The Cathedral and The Bazaar

            Why give software source code away for free?  The answer can be found in an enlightening book, The Cathedral and The Bazaar, written by author and programmer Eric S. Raymond.  The idea of freely exchanging source code is a successful venture that was monopolized on by Linux when designing their operating system:  Linux.  The thousands of programmers who teamed up over the Internet to design the Linux system proved that open source works and can be very successful.   Raymond basically argues that the development of the Linux operating system was based on the cathedral affect, in which individuals working in isolation carefully design and code a program, without any influence from central management, with the standards and solid structure of a cathedral. 


The Cathedral and the Bazaar revolves around Raymond's experience in creating a program called “fetchmail” by the open source method. As he describes the software


development process, he annotates the story with lessons about open source programming and how well it worked for him. There is a mecca of information and testimonial about open sourcing, but one of Raymond's key points is that the normal functions of management are not needed with open source development.  He explains the role of management in a traditional system as outlining the project goals, keeping everybody pointed in the same direction, monitor the project to assure details do not get overlooked, motivate people to do the necessary work, and organize the deployment of people for best productivity, then he states that none of these tasks are need to be performed by management for open source projects.  Raymond explains and proves that the central management is not necessary and that everything can be handled by the many programmers and that open source design is a more efficient in design and a better end result for the consumer.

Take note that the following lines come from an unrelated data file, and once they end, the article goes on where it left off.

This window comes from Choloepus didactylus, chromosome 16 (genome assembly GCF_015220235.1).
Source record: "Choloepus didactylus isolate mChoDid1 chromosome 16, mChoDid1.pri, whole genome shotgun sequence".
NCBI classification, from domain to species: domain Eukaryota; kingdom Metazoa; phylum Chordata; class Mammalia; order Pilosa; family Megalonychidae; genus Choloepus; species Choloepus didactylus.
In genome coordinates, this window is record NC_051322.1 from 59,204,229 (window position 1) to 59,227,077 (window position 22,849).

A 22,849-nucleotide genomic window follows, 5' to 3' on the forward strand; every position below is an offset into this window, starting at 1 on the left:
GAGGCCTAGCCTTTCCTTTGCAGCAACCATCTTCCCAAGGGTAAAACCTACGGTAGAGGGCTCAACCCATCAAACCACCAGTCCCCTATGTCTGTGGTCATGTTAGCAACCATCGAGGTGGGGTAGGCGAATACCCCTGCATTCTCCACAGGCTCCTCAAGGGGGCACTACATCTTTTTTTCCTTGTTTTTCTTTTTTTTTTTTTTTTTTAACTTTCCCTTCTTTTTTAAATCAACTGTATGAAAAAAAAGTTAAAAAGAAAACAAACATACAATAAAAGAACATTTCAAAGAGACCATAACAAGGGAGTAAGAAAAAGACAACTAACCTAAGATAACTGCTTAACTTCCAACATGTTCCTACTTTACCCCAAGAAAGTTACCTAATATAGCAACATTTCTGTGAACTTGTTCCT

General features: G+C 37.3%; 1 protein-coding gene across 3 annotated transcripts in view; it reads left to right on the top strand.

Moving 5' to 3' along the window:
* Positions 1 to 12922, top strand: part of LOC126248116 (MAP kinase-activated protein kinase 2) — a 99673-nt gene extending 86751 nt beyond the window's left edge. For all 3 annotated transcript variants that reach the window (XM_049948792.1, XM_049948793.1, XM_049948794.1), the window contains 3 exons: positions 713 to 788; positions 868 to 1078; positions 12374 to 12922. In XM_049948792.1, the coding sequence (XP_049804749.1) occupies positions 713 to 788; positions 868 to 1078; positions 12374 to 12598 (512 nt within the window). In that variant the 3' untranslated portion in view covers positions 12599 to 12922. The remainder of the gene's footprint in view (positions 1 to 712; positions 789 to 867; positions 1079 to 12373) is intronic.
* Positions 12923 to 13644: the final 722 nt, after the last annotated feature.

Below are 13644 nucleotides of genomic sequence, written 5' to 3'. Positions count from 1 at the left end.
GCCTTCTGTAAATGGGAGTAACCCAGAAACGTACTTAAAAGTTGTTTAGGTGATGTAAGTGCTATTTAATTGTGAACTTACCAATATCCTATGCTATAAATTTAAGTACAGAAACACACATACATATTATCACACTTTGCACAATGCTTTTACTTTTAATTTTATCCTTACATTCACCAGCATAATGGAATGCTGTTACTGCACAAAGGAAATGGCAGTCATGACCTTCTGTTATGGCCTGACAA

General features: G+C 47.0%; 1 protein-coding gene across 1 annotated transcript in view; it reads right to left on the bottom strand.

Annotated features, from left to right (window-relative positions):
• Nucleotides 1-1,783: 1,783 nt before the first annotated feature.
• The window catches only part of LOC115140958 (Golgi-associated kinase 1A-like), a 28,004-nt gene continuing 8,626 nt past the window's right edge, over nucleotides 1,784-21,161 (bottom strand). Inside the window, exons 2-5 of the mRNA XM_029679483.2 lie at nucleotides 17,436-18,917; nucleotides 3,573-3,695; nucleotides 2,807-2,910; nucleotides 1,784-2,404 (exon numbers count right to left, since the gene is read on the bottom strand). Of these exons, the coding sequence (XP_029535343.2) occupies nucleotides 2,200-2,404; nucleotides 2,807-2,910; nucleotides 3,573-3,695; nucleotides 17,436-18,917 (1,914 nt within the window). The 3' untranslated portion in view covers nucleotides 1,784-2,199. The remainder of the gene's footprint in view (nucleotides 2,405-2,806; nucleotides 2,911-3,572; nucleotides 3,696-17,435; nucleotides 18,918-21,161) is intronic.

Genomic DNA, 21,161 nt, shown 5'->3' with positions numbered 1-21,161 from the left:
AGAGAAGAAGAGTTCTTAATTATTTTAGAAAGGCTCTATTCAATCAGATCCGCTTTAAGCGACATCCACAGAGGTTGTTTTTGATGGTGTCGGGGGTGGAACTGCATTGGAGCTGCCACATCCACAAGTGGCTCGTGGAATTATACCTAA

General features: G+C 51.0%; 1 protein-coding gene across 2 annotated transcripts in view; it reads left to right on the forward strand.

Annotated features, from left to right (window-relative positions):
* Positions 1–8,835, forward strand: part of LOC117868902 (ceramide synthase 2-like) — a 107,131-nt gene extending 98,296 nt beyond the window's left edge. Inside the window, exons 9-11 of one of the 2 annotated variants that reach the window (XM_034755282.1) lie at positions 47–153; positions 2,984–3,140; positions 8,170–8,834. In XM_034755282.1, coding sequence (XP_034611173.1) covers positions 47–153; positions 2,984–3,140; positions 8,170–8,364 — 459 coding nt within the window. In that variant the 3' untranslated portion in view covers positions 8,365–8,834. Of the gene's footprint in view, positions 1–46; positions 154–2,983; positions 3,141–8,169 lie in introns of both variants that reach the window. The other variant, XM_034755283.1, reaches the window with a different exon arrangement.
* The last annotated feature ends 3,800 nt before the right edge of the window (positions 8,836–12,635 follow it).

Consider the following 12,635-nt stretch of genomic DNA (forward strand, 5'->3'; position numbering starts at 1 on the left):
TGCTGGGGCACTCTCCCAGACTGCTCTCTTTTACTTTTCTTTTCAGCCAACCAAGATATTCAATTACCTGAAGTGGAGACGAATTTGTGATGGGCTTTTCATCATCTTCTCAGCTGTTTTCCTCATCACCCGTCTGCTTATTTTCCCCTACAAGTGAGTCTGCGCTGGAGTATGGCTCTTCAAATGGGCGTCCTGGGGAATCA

Open source produces better software because, with so many developers working on it simultaneously, new features are implemented more quickly and bugs are tracked down more effectively.   There have been any other software packages and programs designed using open source.  Even the common


Netscape Navigator Internet browser has its source code available.  So way are business like Netscape, Linux, Red Hat, and Caldera Systems endorsing open source, when its programs are distributed for free?  By open sourcing their software the systems become obviously more affordable and they can earn their money from technical support and custom system modifications.  Many businesses that install an open source program may have problems or difficulties adapting it to their current system.  Having the source code gives the system administrators of that company the ability to modify the software and correct bugs.  Plus, having the source code gives them the ability to easily adapt the system.


To view The Cathedral and The Bazaar online visit Eric S. Raymond’s web site at <>.  Many Open source programs and other resources can also be found on his web page.